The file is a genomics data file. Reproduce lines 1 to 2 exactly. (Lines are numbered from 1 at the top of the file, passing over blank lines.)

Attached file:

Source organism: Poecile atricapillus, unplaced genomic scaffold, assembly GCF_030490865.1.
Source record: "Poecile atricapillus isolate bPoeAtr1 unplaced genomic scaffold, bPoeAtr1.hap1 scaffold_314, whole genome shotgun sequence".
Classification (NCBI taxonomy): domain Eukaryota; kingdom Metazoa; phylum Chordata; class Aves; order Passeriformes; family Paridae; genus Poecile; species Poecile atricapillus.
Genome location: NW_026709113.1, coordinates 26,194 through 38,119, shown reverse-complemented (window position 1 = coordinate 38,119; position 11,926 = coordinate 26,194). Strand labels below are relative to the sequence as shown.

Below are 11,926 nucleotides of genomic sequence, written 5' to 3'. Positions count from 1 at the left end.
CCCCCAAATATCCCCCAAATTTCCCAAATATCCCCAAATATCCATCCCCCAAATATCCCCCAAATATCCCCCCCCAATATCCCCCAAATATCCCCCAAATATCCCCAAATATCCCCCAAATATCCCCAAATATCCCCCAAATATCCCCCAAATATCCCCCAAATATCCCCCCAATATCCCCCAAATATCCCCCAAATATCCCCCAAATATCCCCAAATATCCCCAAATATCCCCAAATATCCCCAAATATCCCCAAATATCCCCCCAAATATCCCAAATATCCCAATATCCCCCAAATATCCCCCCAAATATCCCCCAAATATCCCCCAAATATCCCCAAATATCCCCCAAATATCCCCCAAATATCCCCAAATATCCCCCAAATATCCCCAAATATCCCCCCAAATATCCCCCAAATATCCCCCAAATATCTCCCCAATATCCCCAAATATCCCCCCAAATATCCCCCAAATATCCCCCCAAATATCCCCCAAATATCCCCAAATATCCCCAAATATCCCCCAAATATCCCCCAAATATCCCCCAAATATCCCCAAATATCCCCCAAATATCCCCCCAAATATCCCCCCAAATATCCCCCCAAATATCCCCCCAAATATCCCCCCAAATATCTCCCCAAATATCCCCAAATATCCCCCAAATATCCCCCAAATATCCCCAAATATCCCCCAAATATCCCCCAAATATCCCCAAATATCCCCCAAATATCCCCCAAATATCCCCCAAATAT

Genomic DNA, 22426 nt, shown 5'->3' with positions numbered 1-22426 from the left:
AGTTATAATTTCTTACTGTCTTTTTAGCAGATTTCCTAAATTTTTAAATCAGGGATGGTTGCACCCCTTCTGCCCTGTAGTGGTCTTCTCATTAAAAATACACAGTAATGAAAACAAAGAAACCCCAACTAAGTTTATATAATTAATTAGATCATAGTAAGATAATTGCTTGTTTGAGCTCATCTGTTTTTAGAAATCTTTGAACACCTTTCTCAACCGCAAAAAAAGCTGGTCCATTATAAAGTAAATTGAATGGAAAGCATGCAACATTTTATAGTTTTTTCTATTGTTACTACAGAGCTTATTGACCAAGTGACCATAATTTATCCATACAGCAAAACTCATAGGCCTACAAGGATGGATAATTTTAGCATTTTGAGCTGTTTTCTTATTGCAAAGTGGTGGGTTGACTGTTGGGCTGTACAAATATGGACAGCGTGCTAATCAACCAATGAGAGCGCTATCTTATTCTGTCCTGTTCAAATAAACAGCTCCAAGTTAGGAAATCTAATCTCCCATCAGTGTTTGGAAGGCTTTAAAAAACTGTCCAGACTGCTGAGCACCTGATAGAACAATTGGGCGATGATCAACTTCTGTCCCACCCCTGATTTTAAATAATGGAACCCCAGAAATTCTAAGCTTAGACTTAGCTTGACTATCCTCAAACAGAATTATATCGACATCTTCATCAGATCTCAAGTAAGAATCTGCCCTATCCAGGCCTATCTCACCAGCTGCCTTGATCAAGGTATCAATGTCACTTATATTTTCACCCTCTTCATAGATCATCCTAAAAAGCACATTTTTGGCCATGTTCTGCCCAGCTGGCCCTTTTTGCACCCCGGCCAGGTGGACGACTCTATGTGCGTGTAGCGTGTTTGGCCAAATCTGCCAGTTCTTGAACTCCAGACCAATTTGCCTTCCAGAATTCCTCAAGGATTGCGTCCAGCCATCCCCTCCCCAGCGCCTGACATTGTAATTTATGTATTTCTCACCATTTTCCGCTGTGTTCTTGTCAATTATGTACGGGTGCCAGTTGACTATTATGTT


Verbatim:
Source organism: Poecile atricapillus, unplaced genomic scaffold, assembly GCF_030490865.1.
Source record: "Poecile atricapillus isolate bPoeAtr1 unplaced genomic scaffold, bPoeAtr1.hap1 scaffold_314, whole genome shotgun sequence".